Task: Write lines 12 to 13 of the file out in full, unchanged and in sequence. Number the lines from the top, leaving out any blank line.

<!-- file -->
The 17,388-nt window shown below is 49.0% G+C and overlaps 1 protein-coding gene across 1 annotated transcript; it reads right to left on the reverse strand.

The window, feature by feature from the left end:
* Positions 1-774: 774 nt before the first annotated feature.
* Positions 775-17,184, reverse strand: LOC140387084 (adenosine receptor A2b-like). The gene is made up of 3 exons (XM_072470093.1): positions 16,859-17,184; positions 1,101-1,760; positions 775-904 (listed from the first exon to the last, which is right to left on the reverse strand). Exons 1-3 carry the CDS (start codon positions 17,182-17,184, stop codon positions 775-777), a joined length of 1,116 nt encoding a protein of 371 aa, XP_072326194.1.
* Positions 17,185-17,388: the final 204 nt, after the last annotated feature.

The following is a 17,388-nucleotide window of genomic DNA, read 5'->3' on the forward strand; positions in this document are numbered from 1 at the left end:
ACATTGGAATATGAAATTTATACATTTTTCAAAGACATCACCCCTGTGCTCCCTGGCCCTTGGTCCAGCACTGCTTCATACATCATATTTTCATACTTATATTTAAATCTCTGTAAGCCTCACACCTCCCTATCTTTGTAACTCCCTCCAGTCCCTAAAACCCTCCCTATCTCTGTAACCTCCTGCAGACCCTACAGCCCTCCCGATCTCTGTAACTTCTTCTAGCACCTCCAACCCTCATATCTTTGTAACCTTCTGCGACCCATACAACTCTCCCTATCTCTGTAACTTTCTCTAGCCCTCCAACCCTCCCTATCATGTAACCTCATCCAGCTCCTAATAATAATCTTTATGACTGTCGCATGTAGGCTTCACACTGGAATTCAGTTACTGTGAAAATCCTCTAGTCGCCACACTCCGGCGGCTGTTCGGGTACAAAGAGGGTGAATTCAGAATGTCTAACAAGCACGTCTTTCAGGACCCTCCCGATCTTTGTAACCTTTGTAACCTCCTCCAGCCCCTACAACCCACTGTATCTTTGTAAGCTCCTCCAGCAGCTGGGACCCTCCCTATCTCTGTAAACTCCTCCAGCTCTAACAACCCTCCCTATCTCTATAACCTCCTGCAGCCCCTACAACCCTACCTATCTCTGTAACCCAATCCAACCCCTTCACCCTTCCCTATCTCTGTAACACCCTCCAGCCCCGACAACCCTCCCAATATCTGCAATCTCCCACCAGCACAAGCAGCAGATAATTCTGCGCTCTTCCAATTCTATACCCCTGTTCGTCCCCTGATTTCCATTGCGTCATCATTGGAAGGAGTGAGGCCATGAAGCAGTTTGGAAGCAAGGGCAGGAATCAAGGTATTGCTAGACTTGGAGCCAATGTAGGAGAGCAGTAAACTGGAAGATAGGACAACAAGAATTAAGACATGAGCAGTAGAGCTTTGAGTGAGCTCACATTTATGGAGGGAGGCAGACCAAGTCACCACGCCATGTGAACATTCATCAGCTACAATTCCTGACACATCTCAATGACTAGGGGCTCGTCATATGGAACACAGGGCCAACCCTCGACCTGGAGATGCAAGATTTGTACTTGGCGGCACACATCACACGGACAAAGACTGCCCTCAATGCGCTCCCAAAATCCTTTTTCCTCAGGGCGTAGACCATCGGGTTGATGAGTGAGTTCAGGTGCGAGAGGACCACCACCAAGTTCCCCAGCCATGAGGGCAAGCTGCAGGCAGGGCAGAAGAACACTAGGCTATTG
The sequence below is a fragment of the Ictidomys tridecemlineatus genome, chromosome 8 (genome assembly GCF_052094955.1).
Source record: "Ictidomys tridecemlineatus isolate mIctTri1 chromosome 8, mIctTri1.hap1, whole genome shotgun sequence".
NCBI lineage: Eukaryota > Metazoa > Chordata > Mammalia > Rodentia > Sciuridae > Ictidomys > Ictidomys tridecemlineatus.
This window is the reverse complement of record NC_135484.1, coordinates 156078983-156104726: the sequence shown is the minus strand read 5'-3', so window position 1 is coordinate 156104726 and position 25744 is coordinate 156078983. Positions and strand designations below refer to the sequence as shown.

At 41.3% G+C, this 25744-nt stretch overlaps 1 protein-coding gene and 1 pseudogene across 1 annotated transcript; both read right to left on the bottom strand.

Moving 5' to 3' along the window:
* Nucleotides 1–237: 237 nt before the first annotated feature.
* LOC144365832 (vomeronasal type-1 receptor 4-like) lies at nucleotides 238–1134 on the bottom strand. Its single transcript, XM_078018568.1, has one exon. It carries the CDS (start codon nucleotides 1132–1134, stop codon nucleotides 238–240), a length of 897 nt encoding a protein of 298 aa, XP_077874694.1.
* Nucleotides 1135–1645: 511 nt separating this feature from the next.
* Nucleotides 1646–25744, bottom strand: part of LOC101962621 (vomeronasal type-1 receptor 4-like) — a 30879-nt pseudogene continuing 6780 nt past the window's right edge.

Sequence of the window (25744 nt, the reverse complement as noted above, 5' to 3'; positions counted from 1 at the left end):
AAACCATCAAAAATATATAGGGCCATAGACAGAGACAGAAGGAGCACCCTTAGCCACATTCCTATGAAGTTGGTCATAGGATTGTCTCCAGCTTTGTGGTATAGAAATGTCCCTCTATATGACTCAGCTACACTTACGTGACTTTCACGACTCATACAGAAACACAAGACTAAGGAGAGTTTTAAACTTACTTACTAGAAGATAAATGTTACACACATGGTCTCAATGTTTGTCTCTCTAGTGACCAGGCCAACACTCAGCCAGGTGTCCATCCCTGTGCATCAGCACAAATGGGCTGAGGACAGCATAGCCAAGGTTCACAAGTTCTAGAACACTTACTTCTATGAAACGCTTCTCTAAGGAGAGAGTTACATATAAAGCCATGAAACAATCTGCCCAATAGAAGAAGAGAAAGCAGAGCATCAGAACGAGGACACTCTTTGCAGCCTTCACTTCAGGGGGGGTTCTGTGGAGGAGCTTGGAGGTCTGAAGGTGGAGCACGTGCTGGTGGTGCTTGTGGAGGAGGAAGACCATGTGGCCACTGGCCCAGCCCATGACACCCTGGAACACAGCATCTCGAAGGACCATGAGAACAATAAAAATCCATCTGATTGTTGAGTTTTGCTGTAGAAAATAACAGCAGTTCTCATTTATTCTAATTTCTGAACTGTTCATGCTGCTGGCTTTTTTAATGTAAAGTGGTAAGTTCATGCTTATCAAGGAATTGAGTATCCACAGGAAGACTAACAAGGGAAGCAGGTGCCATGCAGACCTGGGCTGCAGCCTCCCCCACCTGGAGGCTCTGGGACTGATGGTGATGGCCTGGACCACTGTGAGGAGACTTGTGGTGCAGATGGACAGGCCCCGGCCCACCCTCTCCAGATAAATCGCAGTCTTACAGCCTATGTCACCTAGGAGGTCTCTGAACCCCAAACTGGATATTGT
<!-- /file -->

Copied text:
At 41.3% G+C, this 25744-nt stretch overlaps 1 protein-coding gene and 1 pseudogene across 1 annotated transcript; both read right to left on the bottom strand.

Moving 5' to 3' along the window: